Story by Edward Oelcher, Staff Reporter
Photos and Photo illustration and cutlines by Heather Hay, Design and Layout
CNM may be an unlikely place for a diverse writer’s community but that is exactly what is happening every week at Main and Montoya campuses, said English instructor Maria DeBlassie Phd.
The group meets every Monday from 2 p.m. to 3 p.m. at Montoya Campus Library and 1:30 to 2:30 in the SRC Room 201A on Main Campus.
According to DeBlassie, it is a place for not only writers, but creative souls and anyone who wants to relax and have fun writing outside the classroom.
The purpose is to bring students, community and faculty together to write; to encourage people of all majors to attend, no writing experience necessary, DeBlassie said.
The meetings allow people to work on what ever they want, she said.
People work on novels, web comics, poetry, blogs, and short stories so it is very open, DeBlassie said.
Students gain a big sense of community and support from attending, she said.
“As writers we don’t have to write in isolation to figure things out,” she said.
The writing group began five years ago on Main Campus with CNM’s full-time English instructor and published award-winning author Rebecca Aronson.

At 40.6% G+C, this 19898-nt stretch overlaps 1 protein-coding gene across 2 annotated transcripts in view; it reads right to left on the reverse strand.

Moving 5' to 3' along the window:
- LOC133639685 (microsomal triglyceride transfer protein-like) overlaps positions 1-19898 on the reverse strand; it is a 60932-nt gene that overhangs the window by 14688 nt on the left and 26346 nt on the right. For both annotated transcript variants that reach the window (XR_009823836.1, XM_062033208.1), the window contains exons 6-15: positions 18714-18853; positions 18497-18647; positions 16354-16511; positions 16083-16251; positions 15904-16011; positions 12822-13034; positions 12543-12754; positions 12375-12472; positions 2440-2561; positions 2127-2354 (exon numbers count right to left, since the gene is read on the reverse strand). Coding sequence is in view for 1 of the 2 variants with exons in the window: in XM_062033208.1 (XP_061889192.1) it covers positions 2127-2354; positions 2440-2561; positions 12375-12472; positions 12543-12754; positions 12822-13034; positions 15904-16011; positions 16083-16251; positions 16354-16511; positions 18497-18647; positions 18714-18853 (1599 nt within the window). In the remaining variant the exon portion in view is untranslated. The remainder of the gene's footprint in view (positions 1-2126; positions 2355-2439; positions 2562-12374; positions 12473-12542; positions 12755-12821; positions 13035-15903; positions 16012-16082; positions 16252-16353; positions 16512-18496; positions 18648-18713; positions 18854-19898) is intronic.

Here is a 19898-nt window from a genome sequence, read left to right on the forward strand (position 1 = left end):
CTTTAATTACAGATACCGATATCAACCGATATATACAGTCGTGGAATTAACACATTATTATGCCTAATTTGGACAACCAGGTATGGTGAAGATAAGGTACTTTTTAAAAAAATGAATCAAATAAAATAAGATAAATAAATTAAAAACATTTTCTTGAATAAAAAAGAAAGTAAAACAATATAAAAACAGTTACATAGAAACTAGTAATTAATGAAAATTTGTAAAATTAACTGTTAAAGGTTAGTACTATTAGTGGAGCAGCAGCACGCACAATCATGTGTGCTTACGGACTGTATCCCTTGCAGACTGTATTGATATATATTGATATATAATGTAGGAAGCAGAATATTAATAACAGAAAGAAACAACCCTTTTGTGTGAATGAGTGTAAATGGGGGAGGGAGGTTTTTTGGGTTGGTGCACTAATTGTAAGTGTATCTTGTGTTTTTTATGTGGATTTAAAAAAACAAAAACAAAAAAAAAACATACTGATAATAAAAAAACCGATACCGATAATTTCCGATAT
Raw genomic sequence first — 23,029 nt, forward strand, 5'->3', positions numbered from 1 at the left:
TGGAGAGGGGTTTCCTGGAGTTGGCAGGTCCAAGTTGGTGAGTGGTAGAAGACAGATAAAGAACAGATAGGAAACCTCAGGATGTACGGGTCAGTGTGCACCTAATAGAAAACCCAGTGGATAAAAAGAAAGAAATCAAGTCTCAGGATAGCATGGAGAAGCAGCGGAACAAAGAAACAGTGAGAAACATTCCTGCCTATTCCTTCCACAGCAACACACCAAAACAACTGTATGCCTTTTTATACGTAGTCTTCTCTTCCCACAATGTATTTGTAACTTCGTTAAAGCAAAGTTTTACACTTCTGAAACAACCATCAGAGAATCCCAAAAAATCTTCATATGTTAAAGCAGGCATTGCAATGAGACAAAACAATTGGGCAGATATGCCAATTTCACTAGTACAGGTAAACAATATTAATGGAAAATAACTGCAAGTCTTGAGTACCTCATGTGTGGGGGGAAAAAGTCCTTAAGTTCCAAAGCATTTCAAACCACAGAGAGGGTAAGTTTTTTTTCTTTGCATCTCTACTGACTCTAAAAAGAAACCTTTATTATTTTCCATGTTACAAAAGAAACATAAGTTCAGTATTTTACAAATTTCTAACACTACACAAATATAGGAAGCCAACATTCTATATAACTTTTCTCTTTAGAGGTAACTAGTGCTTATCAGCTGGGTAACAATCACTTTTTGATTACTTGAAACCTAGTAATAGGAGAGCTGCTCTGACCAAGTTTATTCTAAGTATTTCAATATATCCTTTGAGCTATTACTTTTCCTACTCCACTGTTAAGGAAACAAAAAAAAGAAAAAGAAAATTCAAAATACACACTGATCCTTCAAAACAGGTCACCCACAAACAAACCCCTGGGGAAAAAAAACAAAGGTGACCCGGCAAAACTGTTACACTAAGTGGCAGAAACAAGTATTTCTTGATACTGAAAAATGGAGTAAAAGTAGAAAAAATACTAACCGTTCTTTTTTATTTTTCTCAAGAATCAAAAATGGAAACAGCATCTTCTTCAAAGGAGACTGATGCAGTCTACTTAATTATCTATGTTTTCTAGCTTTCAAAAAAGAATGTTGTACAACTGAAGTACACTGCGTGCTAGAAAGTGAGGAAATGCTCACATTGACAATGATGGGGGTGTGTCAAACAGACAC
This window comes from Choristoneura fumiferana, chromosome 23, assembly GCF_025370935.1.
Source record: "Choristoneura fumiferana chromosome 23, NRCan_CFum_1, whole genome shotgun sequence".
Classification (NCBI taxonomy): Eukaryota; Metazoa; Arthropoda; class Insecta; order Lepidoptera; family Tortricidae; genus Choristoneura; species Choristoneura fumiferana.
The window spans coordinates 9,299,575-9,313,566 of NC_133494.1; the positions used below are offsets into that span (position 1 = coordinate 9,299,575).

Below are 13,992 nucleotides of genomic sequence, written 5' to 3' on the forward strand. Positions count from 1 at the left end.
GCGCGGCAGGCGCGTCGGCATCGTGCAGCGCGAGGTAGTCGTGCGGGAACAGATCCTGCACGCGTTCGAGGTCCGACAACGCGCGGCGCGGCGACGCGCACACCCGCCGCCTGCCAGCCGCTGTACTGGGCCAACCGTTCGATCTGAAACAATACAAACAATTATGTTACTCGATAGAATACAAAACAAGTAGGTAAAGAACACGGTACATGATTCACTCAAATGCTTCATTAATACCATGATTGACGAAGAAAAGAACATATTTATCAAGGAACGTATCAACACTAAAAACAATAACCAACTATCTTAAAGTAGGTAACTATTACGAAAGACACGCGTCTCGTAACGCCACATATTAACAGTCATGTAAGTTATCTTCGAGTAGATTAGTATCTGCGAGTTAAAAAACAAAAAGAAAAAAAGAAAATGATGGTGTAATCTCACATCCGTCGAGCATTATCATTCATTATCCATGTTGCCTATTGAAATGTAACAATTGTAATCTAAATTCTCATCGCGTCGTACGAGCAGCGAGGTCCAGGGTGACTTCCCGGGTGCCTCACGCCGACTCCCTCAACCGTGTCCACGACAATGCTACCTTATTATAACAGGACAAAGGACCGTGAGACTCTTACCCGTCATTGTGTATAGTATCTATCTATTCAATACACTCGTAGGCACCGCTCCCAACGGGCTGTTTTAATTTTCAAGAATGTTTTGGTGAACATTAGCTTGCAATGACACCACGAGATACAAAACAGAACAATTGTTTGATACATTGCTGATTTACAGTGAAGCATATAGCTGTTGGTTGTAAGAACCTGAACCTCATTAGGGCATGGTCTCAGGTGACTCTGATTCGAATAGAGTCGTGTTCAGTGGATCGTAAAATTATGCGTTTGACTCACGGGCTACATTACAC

“Generally it’s really a group that focuses on generating new writing and talking about issues of a writer’s life, like publication and stuff we are reading,” Aronson said.
The Main Campus writing group usually begins with someone bringing a piece of writing to discuss, something they found interesting and also a writing prompt open to all genres, Aronson said.
“We are friendly, anyone is welcome, it’s not a class, so you don’t sign up ahead of time, I guess the most important thing is, it is fun, “ she said.
The writing group started for students and faculty to carve time out of busy lives to write, Aronson said.
For some students writing has not always been something they pursued.
CNM student biology laboratory technician Audrey Smith, who is currently pursuing an accounting degree, finds the writing group to be a godsend.
Smith attends the writing group to work on a novel, something she does in her spare time outside of biology and studying for accounting she said.
“For someone who has been so right brained for so long first with biology and then with all of this accounting stuff, it is like my left brain is exploding all of sudden,” she said.
The writing class helps with confidence, community, and support.
“We do a lot of creative exercises to get us to think differently about the craft and it leads to a lot of inspiration,” DeBlassie said.